Diversity of mycorrhizal plant species and arbuscular mycorrhizal fungi in evergreen forest, deciduous forest and grassland ecosystems of Southern Chile


  • C. G. Castillo
  • F. Borie
  • R. Godoy
  • R. Rubio
  • E. Sieverding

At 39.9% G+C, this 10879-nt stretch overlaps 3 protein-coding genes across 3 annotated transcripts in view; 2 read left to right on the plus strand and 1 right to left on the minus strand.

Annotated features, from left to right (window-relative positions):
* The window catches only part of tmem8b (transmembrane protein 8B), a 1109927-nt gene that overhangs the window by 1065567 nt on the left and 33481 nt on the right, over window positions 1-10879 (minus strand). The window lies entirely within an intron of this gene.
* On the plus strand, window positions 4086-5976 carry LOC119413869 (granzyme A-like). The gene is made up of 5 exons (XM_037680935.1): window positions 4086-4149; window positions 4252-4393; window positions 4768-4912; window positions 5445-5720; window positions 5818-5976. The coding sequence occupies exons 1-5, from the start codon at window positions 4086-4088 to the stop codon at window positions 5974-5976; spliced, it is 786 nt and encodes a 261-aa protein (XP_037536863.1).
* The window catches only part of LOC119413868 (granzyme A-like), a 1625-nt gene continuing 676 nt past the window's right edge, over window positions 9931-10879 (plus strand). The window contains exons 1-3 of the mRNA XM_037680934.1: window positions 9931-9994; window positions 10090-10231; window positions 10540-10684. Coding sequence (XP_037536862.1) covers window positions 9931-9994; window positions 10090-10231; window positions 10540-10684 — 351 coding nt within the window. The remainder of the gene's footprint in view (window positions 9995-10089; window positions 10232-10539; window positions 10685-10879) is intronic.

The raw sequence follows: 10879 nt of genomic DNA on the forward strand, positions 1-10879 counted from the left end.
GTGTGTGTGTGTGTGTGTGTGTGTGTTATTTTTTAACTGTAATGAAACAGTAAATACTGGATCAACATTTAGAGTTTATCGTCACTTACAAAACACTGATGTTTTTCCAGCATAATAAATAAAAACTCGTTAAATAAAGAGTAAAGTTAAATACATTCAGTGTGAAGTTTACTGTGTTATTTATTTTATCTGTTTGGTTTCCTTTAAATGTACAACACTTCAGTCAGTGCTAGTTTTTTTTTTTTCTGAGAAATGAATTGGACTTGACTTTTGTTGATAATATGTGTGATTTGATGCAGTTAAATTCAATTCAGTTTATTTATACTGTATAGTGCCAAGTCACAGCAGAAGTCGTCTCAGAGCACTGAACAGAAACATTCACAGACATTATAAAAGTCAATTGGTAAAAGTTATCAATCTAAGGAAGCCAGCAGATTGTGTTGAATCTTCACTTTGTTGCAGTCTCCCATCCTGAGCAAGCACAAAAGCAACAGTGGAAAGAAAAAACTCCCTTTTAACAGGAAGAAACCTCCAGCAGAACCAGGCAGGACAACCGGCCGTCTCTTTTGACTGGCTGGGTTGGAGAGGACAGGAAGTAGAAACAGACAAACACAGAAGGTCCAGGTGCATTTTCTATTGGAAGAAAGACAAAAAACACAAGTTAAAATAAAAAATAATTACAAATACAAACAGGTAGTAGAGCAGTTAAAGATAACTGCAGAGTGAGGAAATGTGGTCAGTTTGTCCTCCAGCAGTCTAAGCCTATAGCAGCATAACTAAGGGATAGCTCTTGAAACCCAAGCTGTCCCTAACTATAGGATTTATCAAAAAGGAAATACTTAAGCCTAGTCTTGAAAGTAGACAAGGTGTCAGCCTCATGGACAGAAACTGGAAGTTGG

In the Valdivian rainforest region of the Southern Chilean Andes three main ecosystems are found: Primary evergreen forests, secondary deciduous forests, and grassland areas. The secondary forest and the grasslands are habitually the result of the clearance of the primary forest some 60 years ago. The secondary forest consists mainly of the deciduous tree species Nothofagus alpina; forest management practices such as crown thinning and clearance of the understorey are applied to the secondary forest to improve its economic value. The grasslands are used by extensive cattle grazing. Soils in this region are acid Andosols with high organic matter content, high exchangeable aluminum and low levels of available phosphorus. The main objective of this study was to investigate the diversity of arbuscular mycorrhizal (AM) plant species and of arbuscular mycorrhizal fungi (AMF) in these three ecosystems. The highest diversity with 53 plant species was found in the evergreen forest with 77.4% of them AM, while in the grassland 91% of the 22 plant species were AM. The deciduous forest had 11 plant species only and the lowest proportion of AM plant species (55%). Thirty-nine AM fungal species were found in total, of which most are being reported for the first time from Southern Chile. Thirteen fungal species were of the Acaulospora genus, 10 of Glomus, 4 species each of Scutellospora and Archaeospora, 3 species each of Pacispora and Entrophospora, and one species each of Paraglomus and Diversispora. AMF species were more abundant in the grassland (29 spp.) than in the evergreen forest (20 spp.) which is likely related to a higher relative proportion of AM plant species in the grassland. Four AMF species were present in all the ecosystems, and 15 species were apparently quite specific as they were only found in one of the ecosystems. Noteworthy was the lack of Paraglomus and Scutellospora spp. in any of the forest ecosystems, and the relatively higher presence of Entrophospora spores in those ecosystems. It was concluded that the diversity of the AMF species in the ecosystems is strongly influenced by the proportion of AM plant species in each ecosystem and that their diversity is not related to soil chemical properties.